03 December, 2002
___While starting soil moisture and a regular replenishment of moisture in the soil profile are key elements in dryland cotton production, soil nutrient availability, weed control and vegetative growth management are also vital elements, according to CSD extension and development agronomist, John Marshall._
Addressing 150 growers at a series of Dryland Cotton Options meetings in north west NSW and on the Downs, John Marshall said surface and deep sampling for nitrogen availability were prerequisites to determining in-crop nitrogen needs.
“Soil tests to 60cm for N, together with allowances for in-crop mineralisation, helps determine whether N fertiliser will be required to achieve maximum yield potential,” John Marshall said.
Noting that skip row dryland cotton was particularly slow to compete with early weeds, and that the performance of surface applied residuals was often unreliable in dryland, being highly dependent on subsequent rainfall patterns, John Marshall said the use of well setup shielded sprayers was critical to countering weed problems.
He said trends in the United States, where it is estimated that 75 per cent of the area planted to cotton next season will be in the form of Roundup Ready varieties, suggests the Roundup Ready technology will be readibly accepted in Australia, when that technology receives approval (approval and pricing decisions imminent). It has a particular fit in dryland cotton where no-till production techniques are very popular.
In relation to controlling vegetative growth, Mr Marshall said Pix use in dryland cotton needs to be handled very carefully as plant stress can occur much more rapidly under this system. However, it may be needed if early fruit retention is poor, below 50 per cent.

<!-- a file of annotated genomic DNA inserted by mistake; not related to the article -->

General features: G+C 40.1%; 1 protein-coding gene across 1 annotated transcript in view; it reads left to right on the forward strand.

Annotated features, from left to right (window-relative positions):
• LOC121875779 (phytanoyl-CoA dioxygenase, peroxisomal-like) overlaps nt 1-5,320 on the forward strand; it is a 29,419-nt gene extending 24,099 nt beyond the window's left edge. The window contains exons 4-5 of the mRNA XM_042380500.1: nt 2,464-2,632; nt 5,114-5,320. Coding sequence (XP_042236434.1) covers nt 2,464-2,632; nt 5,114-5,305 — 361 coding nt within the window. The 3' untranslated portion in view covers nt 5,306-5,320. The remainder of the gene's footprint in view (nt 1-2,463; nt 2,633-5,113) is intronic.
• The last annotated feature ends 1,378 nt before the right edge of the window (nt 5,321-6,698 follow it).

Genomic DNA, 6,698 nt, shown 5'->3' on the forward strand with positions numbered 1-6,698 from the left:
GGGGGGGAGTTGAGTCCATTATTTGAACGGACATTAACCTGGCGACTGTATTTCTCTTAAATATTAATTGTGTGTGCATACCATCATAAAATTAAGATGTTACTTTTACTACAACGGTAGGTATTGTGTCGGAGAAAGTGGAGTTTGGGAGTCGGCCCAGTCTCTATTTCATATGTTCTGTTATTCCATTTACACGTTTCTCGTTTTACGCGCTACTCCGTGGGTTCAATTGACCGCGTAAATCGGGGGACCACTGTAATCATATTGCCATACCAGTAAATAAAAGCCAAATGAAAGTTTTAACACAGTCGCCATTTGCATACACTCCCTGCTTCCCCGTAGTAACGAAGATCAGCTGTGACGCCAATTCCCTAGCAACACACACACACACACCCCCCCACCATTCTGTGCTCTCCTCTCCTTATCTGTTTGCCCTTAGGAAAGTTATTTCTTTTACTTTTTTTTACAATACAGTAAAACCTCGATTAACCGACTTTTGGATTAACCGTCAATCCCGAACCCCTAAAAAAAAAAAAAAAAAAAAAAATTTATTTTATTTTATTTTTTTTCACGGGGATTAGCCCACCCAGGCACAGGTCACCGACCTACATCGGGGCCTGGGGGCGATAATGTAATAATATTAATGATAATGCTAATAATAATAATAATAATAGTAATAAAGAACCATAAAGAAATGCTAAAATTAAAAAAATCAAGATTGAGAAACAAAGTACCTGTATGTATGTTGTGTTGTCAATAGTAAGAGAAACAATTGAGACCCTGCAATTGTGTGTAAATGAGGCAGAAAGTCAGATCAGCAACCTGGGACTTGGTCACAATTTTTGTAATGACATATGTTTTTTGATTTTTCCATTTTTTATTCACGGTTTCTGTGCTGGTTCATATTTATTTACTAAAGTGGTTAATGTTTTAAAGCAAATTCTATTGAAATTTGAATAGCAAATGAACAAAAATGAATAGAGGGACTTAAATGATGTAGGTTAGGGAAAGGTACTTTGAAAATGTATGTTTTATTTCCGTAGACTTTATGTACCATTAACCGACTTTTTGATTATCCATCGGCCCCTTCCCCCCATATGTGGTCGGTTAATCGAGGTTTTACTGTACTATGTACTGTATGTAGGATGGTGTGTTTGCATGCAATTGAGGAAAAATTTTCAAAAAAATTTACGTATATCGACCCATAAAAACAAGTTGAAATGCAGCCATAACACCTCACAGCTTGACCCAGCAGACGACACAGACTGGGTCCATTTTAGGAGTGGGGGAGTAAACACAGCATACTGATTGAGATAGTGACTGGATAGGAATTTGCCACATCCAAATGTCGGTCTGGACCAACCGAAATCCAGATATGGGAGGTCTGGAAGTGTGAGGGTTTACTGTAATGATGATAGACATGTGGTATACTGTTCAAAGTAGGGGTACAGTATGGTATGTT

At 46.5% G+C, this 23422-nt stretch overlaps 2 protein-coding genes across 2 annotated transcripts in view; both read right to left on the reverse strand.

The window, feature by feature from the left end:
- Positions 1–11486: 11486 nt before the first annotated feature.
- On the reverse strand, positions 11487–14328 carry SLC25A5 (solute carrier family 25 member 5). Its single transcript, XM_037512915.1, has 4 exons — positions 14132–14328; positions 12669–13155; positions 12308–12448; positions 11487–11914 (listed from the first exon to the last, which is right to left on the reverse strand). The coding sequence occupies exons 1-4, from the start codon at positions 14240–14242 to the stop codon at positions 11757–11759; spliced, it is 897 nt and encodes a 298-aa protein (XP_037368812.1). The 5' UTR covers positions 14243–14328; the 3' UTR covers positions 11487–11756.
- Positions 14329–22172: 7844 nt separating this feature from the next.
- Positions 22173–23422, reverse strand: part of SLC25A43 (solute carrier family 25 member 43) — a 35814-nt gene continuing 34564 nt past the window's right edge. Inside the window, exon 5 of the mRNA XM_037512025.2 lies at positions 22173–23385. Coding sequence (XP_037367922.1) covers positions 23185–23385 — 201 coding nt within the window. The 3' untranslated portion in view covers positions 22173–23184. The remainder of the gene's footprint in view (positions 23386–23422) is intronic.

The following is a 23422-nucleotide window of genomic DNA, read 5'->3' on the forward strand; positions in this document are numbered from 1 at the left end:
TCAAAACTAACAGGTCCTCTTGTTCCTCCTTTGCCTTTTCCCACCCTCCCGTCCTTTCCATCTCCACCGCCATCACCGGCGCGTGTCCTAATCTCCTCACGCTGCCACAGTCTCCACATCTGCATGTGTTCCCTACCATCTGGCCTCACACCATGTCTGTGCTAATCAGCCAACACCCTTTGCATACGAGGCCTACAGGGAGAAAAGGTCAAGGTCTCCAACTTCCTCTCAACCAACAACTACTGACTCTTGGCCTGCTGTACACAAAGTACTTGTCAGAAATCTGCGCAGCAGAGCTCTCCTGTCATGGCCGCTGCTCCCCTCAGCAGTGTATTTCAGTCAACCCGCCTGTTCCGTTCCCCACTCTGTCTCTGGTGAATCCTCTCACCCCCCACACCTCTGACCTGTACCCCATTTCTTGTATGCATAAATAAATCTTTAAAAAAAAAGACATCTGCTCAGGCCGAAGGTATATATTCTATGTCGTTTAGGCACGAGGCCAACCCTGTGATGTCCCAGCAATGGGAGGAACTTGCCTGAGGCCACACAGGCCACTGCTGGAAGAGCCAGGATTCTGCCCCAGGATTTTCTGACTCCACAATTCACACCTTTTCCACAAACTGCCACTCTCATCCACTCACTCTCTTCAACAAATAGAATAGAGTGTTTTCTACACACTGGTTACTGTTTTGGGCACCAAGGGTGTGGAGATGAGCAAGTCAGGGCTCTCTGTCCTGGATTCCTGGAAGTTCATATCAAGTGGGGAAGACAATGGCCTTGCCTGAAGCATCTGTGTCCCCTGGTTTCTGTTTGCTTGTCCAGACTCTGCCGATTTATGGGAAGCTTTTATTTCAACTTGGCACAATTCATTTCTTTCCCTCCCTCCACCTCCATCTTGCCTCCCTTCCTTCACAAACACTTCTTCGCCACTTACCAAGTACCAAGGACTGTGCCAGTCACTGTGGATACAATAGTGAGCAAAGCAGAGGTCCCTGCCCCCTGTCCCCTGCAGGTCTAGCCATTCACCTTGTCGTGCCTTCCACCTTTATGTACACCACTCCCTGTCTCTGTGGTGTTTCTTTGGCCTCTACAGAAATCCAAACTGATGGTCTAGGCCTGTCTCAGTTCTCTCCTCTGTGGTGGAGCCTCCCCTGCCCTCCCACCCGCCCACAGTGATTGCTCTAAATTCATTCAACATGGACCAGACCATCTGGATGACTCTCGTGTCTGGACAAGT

Pix may also be required if deep soil tests show liberal supplies of nitrogen below 60cm, because under favourable conditions later in the season, the crop can tap into these deep supplies, boosting vegetative growth. In all cases, however, crop growth monitoring looking at node length around first flower should be undertaken.
He suggested that if initial soil tests show high nitrogen levels in fields, these fields should be planted first.
Commenting on row configurations, he said there were pros and cons to using skip row. However, in what promises to be an average year, its use could maintain yields, assist fibre length, offer wider weed control options, and facilitate savings in seed, planting time, starter fertiliser, insecticides, defoliants, and picking.
But skip row configurations could also reduce maximum yield potential, and make weed control more critical. Good establishment was also essential, and bush size could also be more difficult to control.
Further Information: *"Robert Eveleigh**, John Marshall, Greg Kauter or Craig McDonald":showstaff.asp?staff=1
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